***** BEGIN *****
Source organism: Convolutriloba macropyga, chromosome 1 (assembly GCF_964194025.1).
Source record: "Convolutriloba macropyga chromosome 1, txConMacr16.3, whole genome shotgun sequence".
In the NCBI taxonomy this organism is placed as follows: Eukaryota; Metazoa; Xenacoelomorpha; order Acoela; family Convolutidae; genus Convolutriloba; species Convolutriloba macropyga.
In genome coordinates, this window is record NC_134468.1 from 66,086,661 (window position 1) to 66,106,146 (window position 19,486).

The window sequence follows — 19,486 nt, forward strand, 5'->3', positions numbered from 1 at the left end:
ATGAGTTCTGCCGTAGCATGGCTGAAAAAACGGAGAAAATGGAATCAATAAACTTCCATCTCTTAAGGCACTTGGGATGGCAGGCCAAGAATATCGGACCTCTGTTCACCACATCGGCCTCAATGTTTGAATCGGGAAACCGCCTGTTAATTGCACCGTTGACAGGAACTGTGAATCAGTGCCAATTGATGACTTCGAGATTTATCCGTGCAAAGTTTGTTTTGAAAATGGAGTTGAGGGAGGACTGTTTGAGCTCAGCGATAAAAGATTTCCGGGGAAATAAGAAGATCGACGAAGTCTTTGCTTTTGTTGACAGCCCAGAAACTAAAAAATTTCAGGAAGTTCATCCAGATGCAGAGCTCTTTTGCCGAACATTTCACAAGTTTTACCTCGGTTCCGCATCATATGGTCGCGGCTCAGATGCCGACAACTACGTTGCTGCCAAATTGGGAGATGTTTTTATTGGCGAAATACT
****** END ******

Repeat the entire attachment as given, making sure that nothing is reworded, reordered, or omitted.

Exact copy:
Source organism: Convolutriloba macropyga, chromosome 1 (assembly GCF_964194025.1).
Source record: "Convolutriloba macropyga chromosome 1, txConMacr16.3, whole genome shotgun sequence".
In the NCBI taxonomy this organism is placed as follows: Eukaryota; Metazoa; Xenacoelomorpha; order Acoela; family Convolutidae; genus Convolutriloba; species Convolutriloba macropyga.
In genome coordinates, this window is record NC_134468.1 from 66,086,661 (window position 1) to 66,106,146 (window position 19,486).

The window sequence follows — 19,486 nt, forward strand, 5'->3', positions numbered from 1 at the left end:
ATGAGTTCTGCCGTAGCATGGCTGAAAAAACGGAGAAAATGGAATCAATAAACTTCCATCTCTTAAGGCACTTGGGATGGCAGGCCAAGAATATCGGACCTCTGTTCACCACATCGGCCTCAATGTTTGAATCGGGAAACCGCCTGTTAATTGCACCGTTGACAGGAACTGTGAATCAGTGCCAATTGATGACTTCGAGATTTATCCGTGCAAAGTTTGTTTTGAAAATGGAGTTGAGGGAGGACTGTTTGAGCTCAGCGATAAAAGATTTCCGGGGAAATAAGAAGATCGACGAAGTCTTTGCTTTTGTTGACAGCCCAGAAACTAAAAAATTTCAGGAAGTTCATCCAGATGCAGAGCTCTTTTGCCGAACATTTCACAAGTTTTACCTCGGTTCCGCATCATATGGTCGCGGCTCAGATGCCGACAACTACGTTGCTGCCAAATTGGGAGATGTTTTTATTGGCGAAATACT